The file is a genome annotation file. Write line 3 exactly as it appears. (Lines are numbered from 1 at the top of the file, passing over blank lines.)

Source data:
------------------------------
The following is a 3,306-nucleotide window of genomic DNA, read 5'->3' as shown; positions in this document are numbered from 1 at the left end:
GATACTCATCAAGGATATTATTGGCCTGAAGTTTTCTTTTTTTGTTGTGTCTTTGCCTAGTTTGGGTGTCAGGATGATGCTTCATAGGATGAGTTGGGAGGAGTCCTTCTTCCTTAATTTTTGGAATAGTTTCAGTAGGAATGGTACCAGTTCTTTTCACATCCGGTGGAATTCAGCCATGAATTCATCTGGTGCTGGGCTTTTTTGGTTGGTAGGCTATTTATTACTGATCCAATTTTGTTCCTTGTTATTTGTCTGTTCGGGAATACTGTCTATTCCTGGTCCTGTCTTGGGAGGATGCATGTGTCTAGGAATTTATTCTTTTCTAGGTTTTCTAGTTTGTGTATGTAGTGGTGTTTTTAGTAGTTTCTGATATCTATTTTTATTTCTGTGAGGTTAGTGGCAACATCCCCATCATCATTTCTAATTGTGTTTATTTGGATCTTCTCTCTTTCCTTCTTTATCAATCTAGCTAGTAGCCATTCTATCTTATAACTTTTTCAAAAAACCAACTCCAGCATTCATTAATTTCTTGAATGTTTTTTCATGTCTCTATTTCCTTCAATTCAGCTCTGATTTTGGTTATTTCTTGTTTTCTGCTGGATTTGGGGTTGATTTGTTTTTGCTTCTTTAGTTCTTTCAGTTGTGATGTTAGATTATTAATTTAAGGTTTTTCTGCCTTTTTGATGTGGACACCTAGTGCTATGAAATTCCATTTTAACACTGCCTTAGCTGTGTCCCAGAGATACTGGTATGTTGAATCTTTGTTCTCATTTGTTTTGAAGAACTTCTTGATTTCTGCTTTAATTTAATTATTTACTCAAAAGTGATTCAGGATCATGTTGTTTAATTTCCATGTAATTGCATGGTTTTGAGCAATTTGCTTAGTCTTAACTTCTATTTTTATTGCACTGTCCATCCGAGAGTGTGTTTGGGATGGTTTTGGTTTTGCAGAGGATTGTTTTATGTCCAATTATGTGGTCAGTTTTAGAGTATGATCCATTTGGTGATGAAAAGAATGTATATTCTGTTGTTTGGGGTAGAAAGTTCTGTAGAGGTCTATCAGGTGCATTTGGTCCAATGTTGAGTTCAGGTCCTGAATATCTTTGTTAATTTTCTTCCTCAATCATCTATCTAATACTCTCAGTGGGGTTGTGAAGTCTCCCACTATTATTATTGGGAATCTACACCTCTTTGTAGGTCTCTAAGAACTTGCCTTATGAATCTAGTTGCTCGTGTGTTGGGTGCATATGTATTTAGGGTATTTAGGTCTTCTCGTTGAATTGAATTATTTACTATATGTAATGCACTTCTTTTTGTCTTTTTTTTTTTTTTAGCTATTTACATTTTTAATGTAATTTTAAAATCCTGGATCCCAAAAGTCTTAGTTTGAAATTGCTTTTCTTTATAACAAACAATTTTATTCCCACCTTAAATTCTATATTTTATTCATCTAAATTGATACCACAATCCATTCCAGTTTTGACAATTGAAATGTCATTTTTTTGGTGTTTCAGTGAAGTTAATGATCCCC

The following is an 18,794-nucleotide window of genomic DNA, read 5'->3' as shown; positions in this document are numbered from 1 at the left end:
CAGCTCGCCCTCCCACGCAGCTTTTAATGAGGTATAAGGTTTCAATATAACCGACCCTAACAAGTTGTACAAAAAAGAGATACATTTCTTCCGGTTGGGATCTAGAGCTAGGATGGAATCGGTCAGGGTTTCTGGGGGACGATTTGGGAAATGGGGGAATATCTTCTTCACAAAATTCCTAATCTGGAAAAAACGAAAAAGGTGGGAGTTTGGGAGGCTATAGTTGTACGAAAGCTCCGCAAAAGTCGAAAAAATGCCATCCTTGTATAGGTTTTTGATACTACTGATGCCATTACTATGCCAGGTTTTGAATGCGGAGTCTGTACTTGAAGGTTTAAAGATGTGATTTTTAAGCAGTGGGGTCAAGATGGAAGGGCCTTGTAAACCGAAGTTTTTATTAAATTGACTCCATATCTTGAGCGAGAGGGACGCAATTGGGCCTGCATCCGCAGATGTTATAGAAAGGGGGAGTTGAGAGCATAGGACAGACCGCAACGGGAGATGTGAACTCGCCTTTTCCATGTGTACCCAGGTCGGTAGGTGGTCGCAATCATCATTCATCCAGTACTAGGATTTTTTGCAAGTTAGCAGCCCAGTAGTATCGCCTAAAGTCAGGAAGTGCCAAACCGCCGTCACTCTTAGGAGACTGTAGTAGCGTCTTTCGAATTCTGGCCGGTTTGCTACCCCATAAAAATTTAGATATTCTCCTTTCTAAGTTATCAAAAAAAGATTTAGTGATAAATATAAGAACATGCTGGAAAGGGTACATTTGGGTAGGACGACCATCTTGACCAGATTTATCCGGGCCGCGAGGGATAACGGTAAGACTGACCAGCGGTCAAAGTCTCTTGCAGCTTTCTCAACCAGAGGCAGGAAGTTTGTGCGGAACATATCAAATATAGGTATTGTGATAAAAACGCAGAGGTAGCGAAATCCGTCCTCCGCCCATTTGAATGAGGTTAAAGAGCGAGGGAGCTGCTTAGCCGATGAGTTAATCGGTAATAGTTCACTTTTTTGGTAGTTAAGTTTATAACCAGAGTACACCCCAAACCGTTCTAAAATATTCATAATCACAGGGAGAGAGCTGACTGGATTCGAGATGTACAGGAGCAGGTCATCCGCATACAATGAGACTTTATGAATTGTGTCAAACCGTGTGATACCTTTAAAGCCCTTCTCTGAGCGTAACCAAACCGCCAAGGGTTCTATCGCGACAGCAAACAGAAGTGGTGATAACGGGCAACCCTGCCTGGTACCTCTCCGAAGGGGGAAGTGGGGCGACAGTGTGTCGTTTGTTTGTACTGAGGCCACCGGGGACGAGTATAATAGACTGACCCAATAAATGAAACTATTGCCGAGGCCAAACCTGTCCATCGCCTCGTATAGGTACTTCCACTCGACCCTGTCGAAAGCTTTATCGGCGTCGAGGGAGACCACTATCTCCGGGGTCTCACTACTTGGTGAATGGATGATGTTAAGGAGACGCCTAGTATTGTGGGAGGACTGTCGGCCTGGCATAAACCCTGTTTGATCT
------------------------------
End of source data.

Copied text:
The following is an 18,794-nucleotide window of genomic DNA, read 5'->3' as shown; positions in this document are numbered from 1 at the left end: